Mike Riley looked around not long ago at a meeting of Pac-12 coaches when the realization came to him.

Mike Riley looked around not long ago at a meeting of Pac-12 coaches when the realization came to him.

"Wow," he thought. "I'm not only the longest-tenured guy, I'm the oldest."

He turned 60 in July, bringing him to this quirky, yet understandable, notion: "It seems like prior to this, I always thought I was pretty young."

Riley, entering his 13th year at Oregon State, says he's as energized as ever, preaching his own enduring philosophy. While much of the rest of college football dabbles in some form of the spread, zone-read offense, Riley insists on a continuation of the pro-style offense, which, oddly, makes the Beavers a little different these days.

They were that way back in the unfortunate '80s, when Dave Kragthorpe came in and threw the ball all over, at a time when that wasn't vogue. In the '90s, they ran the wishbone under Jerry Pettibone, when nobody was doing that.

The big difference: For Riley, this works.

"It's a topic I've thought about a lot," Riley told me earlier in camp. "I think we have at least six versions of the spread offense in our conference, and it is enticing. But one of the most important elements in coaching is deciding what you want to do, who you want to be, and almost more importantly, who you're going to do it with."

Riley has tweaked his system, such as he did with eminent success when he had James Rodgers running fly sweeps. He calls those "curveballs," offshoots of the foundation in place.

"We've maintained the same terminology, the same base plays, we're always going to have a foundation of what we can run," he said. "Kids have a chance to grow in the system.

"But if you keep changing, you never get to the curveballs, the stuff that might be a good addition, because you're teaching something new."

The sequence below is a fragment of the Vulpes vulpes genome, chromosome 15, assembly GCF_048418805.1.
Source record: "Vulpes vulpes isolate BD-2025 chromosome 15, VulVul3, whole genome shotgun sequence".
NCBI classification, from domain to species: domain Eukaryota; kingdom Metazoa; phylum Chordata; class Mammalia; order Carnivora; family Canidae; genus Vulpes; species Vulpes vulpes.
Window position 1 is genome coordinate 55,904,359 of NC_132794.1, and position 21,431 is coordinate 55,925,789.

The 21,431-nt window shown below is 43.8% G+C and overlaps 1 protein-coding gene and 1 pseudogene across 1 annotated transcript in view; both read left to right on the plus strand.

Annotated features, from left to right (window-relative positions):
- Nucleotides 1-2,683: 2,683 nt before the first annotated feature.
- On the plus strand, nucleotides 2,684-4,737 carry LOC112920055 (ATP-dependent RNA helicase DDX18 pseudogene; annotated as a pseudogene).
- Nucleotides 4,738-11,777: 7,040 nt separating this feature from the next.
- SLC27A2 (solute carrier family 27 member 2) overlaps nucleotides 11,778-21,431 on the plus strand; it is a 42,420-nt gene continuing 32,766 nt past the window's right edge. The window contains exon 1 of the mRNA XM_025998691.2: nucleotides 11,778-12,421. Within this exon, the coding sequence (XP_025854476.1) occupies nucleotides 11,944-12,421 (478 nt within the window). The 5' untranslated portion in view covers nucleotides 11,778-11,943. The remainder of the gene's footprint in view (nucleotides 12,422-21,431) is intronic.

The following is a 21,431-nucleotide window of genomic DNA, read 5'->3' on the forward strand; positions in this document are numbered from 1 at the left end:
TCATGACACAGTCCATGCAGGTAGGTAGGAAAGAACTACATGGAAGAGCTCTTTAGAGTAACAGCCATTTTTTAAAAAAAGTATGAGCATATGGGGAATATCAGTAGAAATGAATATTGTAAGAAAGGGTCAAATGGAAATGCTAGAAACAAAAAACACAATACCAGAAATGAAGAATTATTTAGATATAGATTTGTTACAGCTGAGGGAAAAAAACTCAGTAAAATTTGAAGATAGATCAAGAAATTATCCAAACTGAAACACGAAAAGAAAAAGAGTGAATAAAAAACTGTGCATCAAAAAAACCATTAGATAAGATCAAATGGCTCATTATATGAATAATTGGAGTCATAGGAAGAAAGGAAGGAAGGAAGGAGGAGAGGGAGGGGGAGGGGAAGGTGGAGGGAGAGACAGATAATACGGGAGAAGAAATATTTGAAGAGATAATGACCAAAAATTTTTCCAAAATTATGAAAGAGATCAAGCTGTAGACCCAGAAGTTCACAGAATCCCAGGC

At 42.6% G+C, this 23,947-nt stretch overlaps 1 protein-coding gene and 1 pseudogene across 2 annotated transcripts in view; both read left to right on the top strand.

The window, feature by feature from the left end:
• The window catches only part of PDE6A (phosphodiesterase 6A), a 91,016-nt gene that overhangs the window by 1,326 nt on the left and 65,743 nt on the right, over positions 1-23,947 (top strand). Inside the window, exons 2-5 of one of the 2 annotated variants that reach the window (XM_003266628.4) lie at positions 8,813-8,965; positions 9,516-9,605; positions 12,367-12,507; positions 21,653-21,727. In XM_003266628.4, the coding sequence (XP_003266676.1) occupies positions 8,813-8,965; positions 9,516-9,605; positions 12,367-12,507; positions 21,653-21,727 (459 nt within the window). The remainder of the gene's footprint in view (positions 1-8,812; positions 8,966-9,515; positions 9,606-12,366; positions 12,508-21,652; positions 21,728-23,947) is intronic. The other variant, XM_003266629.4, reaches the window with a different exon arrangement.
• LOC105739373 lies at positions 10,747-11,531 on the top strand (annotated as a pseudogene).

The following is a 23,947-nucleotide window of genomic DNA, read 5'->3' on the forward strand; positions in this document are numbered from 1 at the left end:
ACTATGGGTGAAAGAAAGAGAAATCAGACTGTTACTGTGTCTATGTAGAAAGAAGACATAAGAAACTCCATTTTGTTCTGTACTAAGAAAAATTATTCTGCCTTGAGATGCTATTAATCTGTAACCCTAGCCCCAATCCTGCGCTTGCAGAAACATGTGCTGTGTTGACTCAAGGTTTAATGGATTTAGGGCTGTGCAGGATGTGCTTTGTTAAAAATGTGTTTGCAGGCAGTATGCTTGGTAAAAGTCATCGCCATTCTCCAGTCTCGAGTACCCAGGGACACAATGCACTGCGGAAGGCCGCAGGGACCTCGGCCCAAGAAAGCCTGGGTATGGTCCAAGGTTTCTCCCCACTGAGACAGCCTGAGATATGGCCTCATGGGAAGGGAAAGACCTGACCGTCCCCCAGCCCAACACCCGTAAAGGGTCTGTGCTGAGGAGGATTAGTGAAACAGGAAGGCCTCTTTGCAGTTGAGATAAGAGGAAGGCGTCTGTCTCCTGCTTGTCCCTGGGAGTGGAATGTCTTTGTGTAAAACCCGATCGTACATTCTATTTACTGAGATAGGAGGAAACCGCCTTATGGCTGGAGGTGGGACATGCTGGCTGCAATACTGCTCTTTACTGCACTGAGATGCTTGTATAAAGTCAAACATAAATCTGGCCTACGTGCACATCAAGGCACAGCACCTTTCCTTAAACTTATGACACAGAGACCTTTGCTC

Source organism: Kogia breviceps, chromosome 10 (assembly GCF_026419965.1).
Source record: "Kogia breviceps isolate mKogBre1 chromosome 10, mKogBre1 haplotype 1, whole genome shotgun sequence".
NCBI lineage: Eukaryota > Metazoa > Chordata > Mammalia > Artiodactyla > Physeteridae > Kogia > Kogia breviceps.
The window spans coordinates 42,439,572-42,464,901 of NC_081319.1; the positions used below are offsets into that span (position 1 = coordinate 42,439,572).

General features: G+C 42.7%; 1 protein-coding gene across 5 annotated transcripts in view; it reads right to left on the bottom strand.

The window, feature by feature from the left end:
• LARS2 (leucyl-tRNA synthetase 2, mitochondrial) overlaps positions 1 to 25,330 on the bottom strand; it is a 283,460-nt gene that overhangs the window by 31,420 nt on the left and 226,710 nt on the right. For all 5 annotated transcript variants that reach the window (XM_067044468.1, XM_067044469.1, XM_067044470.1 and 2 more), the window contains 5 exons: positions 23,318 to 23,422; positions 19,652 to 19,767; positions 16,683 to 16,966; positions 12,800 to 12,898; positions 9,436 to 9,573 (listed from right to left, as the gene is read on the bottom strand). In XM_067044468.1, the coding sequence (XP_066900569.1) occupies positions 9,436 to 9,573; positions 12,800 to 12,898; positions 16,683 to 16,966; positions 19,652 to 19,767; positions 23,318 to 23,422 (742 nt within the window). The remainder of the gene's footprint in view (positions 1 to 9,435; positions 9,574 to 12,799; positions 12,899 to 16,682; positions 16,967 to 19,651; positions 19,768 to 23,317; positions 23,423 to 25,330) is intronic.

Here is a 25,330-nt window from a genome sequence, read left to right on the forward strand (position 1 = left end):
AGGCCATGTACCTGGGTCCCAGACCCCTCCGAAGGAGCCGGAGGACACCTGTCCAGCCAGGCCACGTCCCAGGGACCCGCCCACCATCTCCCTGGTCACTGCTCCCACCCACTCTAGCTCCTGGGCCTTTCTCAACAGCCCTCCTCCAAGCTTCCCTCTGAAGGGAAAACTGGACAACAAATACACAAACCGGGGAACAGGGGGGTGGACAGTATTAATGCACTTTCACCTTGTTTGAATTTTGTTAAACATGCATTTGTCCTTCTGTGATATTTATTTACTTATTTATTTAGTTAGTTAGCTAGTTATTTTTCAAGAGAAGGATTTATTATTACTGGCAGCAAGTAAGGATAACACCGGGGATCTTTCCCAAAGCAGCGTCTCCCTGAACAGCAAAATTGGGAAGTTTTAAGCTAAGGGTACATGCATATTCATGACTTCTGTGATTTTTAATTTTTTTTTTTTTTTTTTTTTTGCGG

Last year, the Beavers made a six-win improvement to 9-4. This time, Riley's three-pronged to-do list includes running the ball better (even as they improved markedly a year ago), goosing a pedestrian 34-percent third-down conversion rate, and minimizing losses up the middle in the defensive front seven.

Even with Storm Woods running for 941 yards, OSU was 10th in rushing in the league, and, Riley says: "We have to be better than we were. I would love to have people say, 'They're a good running team, and we've got to stop the run.'"

That would suit Grant Enger just fine. Enger, a senior from O'Dea High, is a seasoned guard on a line that returns four starters and looks to be formidable.

"There's a ton of potential," Enger said. "I think we could be a great offensive line, absolutely."

Enger is in the mold of most of Riley's state-of-Washington recruits, a player who developed over time after high school.

"He's a wonderful guy, he was elected a team captain," says Riley.

"He came in here and for about two years, couldn't gain a pound. He was stuck at about 240 or 245 and wondered if he'd ever play. All of a sudden, it started working."

Much of the third-down question could be solved by advancement in the ground game, and by whoever wins the long-running quarterback derby, Sean Mannion or Cody Vaz.

Two principals in the quest to find defensive tackles are seniors John Braun and Mana Rosa, while sophomore middle linebacker Joel Skotte, says Riley, "has to stay healthy and play like crazy."

They've had a camp riddled with mostly minor injuries, causing Riley to cancel a scrimmage this week. Worst of them is linebacker D.J. Alexander's knee, which could keep him out a couple of weeks.

It's tempting to think the Beavers maxed out last year. They had an uncommonly good 29.3-percent third-down defensive rate, they led the league in red zone offense, scoring on 53 of 58 trips, and their turnover margin was plus-eight.

But it can be done better, Riley will tell you. That's where some of those curveballs come in.